This annual study is a valuable tool for shaping economic policy and guiding investment decisions. It is one of the leading monitors of the competitive condition of economies worldwide. Produced in collaboration with leading academics and a global network of 122 Partner Institutes, The Global Competitiveness Report has expanded its geographic coverage over the years and now assesses 117 economies. The report is unique in that the methodology combines publicly available data with survey data that captures the perceptions and observations of business leaders in a given country.
EXTRACT FROM THE PREFACE by Professor Klaus Schwab
The publication of this year’s Global Competitiveness Report provides an opportunity to examine some of the key economic issues confronting the international community.
The global economy is expected to grow by some 4.25 percent in 2005, nearly one percentage point less than in 2004, when the rapid expansion of global trade delivered the best growth performance for world output of the past decade. Notwithstanding a slowdown in industrial production and global trade, and the adverse impact of higher oil prices, the short-term outlook suggests solid growth, at least through the end of 2006.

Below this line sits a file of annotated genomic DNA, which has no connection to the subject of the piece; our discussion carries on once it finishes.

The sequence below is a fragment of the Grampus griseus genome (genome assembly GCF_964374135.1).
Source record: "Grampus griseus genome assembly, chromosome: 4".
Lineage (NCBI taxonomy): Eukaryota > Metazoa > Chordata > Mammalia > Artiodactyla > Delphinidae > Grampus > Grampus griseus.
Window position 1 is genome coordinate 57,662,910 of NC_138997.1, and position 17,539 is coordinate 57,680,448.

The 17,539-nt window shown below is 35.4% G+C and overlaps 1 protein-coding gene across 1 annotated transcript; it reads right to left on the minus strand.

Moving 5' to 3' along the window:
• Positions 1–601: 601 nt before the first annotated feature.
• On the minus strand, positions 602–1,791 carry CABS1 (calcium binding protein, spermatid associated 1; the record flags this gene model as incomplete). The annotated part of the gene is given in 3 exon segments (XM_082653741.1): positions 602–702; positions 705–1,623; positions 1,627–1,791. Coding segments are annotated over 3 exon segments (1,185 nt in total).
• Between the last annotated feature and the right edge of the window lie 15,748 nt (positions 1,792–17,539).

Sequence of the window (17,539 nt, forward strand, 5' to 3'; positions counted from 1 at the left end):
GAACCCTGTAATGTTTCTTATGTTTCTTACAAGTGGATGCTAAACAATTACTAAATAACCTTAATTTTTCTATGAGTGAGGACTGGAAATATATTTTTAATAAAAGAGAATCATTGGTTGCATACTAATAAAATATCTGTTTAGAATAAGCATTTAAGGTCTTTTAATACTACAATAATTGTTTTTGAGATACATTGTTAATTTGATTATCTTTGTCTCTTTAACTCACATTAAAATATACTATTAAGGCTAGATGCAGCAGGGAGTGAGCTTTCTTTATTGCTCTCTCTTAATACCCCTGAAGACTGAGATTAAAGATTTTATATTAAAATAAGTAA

The Global Competitiveness Report is a contribution to enhancing our understanding of the key ingredients of economic growth and prosperity. By highlighting the strengths and weaknesses of an economy, policymakers and business leaders are offered an important tool to assist them in the formulation of improved economic policies and institutional reforms.
Country Rankings 2005-2006
EXTRACT FROM THE PREFACE of The Global Competitiveness Report 2004-2005 by Professor Klaus Schwab
This year’s Global Competitiveness Report appears at a crossroads in the evolution of the global economy, when the strength of the economic recovery has left many observers pleasantly surprised.
Industrial production has been expanding quickly, business confidence and investment growth have been buoyant, and global trade is growing at rates not seen for a decade.
Yet the markets are worried. How will the authorities manage the transition to a higher interest rate environment? Will the yawning twin deficits in the United States derail the recovery, against a background of global security concerns and the repercussions these might have for oil supplies and prices?
Country Rankings 2004-2005